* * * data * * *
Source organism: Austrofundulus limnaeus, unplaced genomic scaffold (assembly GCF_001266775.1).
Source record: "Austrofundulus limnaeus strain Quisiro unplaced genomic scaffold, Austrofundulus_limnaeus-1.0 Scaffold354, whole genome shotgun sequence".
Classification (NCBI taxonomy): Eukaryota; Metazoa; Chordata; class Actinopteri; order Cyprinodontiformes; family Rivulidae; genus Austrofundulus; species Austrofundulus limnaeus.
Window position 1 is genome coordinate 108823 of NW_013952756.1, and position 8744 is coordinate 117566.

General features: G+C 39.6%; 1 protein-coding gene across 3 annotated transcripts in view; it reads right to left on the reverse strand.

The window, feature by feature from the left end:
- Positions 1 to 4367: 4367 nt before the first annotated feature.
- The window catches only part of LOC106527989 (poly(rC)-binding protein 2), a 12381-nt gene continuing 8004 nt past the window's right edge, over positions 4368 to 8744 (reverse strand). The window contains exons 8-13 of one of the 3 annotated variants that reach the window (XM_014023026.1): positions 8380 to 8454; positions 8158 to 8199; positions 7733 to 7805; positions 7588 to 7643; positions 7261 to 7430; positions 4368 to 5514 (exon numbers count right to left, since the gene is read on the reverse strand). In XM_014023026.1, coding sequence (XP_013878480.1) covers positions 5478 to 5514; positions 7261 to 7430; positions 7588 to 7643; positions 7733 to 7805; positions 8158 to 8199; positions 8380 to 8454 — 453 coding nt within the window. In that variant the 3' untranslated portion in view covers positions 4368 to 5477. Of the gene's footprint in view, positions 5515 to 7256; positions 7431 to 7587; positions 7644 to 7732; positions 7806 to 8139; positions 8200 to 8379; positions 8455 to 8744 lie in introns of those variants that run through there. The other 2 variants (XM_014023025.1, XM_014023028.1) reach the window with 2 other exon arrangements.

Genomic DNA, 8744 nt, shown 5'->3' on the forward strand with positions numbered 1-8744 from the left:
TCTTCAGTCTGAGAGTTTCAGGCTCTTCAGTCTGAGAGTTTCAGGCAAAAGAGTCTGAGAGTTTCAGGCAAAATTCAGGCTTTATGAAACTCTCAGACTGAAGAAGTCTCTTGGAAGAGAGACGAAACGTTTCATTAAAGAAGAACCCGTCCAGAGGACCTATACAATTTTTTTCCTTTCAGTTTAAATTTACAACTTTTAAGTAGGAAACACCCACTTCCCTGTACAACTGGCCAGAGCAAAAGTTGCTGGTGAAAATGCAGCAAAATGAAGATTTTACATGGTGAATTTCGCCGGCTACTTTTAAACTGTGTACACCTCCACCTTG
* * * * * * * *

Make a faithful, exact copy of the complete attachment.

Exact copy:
Source organism: Austrofundulus limnaeus, unplaced genomic scaffold (assembly GCF_001266775.1).
Source record: "Austrofundulus limnaeus strain Quisiro unplaced genomic scaffold, Austrofundulus_limnaeus-1.0 Scaffold354, whole genome shotgun sequence".
Classification (NCBI taxonomy): Eukaryota; Metazoa; Chordata; class Actinopteri; order Cyprinodontiformes; family Rivulidae; genus Austrofundulus; species Austrofundulus limnaeus.
Window position 1 is genome coordinate 108823 of NW_013952756.1, and position 8744 is coordinate 117566.

General features: G+C 39.6%; 1 protein-coding gene across 3 annotated transcripts in view; it reads right to left on the reverse strand.

The window, feature by feature from the left end:
- Positions 1 to 4367: 4367 nt before the first annotated feature.
- The window catches only part of LOC106527989 (poly(rC)-binding protein 2), a 12381-nt gene continuing 8004 nt past the window's right edge, over positions 4368 to 8744 (reverse strand). The window contains exons 8-13 of one of the 3 annotated variants that reach the window (XM_014023026.1): positions 8380 to 8454; positions 8158 to 8199; positions 7733 to 7805; positions 7588 to 7643; positions 7261 to 7430; positions 4368 to 5514 (exon numbers count right to left, since the gene is read on the reverse strand). In XM_014023026.1, coding sequence (XP_013878480.1) covers positions 5478 to 5514; positions 7261 to 7430; positions 7588 to 7643; positions 7733 to 7805; positions 8158 to 8199; positions 8380 to 8454 — 453 coding nt within the window. In that variant the 3' untranslated portion in view covers positions 4368 to 5477. Of the gene's footprint in view, positions 5515 to 7256; positions 7431 to 7587; positions 7644 to 7732; positions 7806 to 8139; positions 8200 to 8379; positions 8455 to 8744 lie in introns of those variants that run through there. The other 2 variants (XM_014023025.1, XM_014023028.1) reach the window with 2 other exon arrangements.

Genomic DNA, 8744 nt, shown 5'->3' on the forward strand with positions numbered 1-8744 from the left:
TCTTCAGTCTGAGAGTTTCAGGCTCTTCAGTCTGAGAGTTTCAGGCAAAAGAGTCTGAGAGTTTCAGGCAAAATTCAGGCTTTATGAAACTCTCAGACTGAAGAAGTCTCTTGGAAGAGAGACGAAACGTTTCATTAAAGAAGAACCCGTCCAGAGGACCTATACAATTTTTTTCCTTTCAGTTTAAATTTACAACTTTTAAGTAGGAAACACCCACTTCCCTGTACAACTGGCCAGAGCAAAAGTTGCTGGTGAAAATGCAGCAAAATGAAGATTTTACATGGTGAATTTCGCCGGCTACTTTTAAACTGTGTACACCTCCACCTTG